Real Estate TV: Hot Property on Cable

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Reality TV is getting a strong dose of realty TV.
Even as home sales and prices rapidly cool, shows that focus on selling homes -- particularly for home "flippers" -- remain a hot and growing commodity.
MORE: Flipping Through Channels for Realty
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Cable channels including HGTV, TLC, Bravo, A&E and DIY are ratcheting up home-dealing programming with new shows featuring developers, investors and do-it-yourselfers.

Reality TV is getting a strong dose of realty TV.

Even as home sales and prices rapidly cool, shows that focus on selling homes -- particularly for home "flippers" -- remain a hot and growing commodity.

MORE: Flipping Through Channels for Realty

Help

Cable channels including HGTV, TLC, Bravo, A&E and DIY are ratcheting up home-dealing programming with new shows featuring developers, investors and do-it-yourselfers.

Part of the push is spillover from housing's boom times. "These shows became popular when real estate became watercooler and cocktail-party talk," says Chicago real estate agent Mark Nash, whose book credits include 1001 Tips for Buying and Selling a Home.

But even as the go-go days of selling property for big, fast profits are fading, undaunted cable channel executives say that interest among viewers and well-heeled sponsors ranging from home improvement retailers to beer marketers remains strong. Another plus: These shows are generally inexpensive to produce.

With five shows already devoted to realty TV, cable's HGTV just launched 'Bought & Sold, Secrets That Sell and Get It Sold.' The genre accounts for 33 percent of HGTV's lineup, the network's top-rated House Hunters draws a healthy 1.2 million viewers nightly, and overall prime-time network ratings are up 13 percent in the first three months of 2007.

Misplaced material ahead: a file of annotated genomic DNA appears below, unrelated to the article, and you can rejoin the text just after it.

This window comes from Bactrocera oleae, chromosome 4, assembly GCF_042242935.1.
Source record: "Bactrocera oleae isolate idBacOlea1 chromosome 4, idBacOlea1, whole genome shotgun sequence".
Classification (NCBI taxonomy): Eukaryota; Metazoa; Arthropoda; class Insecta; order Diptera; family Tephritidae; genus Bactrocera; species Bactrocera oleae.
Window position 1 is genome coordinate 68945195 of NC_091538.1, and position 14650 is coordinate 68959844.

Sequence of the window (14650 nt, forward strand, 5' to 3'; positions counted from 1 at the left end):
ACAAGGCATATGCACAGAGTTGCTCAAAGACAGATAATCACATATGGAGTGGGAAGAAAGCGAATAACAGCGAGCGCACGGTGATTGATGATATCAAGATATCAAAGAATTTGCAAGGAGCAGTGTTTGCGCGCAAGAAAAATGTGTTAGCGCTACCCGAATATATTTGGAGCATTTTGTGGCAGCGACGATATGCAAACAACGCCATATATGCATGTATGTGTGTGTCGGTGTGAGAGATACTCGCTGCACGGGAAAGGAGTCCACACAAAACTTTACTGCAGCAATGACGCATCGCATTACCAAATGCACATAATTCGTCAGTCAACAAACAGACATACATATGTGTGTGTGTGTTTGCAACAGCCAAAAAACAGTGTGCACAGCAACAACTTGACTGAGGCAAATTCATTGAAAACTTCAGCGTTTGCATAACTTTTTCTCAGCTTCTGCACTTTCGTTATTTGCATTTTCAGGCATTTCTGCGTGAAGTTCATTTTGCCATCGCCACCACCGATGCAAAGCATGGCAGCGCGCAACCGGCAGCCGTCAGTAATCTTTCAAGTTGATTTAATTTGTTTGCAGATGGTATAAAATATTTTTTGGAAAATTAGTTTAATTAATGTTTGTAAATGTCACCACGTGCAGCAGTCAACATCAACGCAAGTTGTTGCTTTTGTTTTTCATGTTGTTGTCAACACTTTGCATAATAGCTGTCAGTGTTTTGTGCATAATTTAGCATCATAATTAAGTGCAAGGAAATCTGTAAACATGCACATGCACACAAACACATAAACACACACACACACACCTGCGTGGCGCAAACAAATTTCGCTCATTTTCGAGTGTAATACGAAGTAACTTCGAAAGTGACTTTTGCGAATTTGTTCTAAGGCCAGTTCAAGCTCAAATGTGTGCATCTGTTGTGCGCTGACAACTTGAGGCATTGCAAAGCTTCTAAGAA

Says programming chief Michael Dingley, "This is still the most expensive investment in most people's lives."

TLC and A&E are moving existing realty series into prime time. TLC also launched 'My First Home' and 'The Real Deal' last month. Deal features developer Richard Davis, formerly of A&E's Flip This House.

'Deal,' running in the former Saturday slot of makeover show 'Trading Spaces,' is pulling in about 50 percent more viewers. That shows "there's still very much interest, even in a down market," says TLC programming chief Christian Drobnyk. TLC plans summer launches of holdovers 'Property Ladder and Flip That House' and in 'July tries out Real Estate Road Test,' where buyers gauge home values and suitability.

Clive Pearse, star of HGTV's 'Designed to Sell,' says the housing slump makes realty TV more timely and poignant.

"Sellers can't miss opportunities to be more competitive," he says.

"Everyone still wants a piece of the pie, but it is a different game now," concedes California developer Jeff Lewis, whose Bravo series 'Flipping Out' premieres in July.

Actress/developer Kirsten Kemp, whose 'Property Ladder' underscores the hazards of flipping, says amateur real estate speculators can still glean plenty of TV tips.

Yet as opportunities are harder to come by and less profitable, some real estate experts say viewers might want to watch realty TV as much for entertainment value as advice.

"It's a great time for people who want to buy and hold," says Judy Milstein, a Potomac, Md., Long & Foster agent. "But you are not going to make a lot of money flipping quickly."

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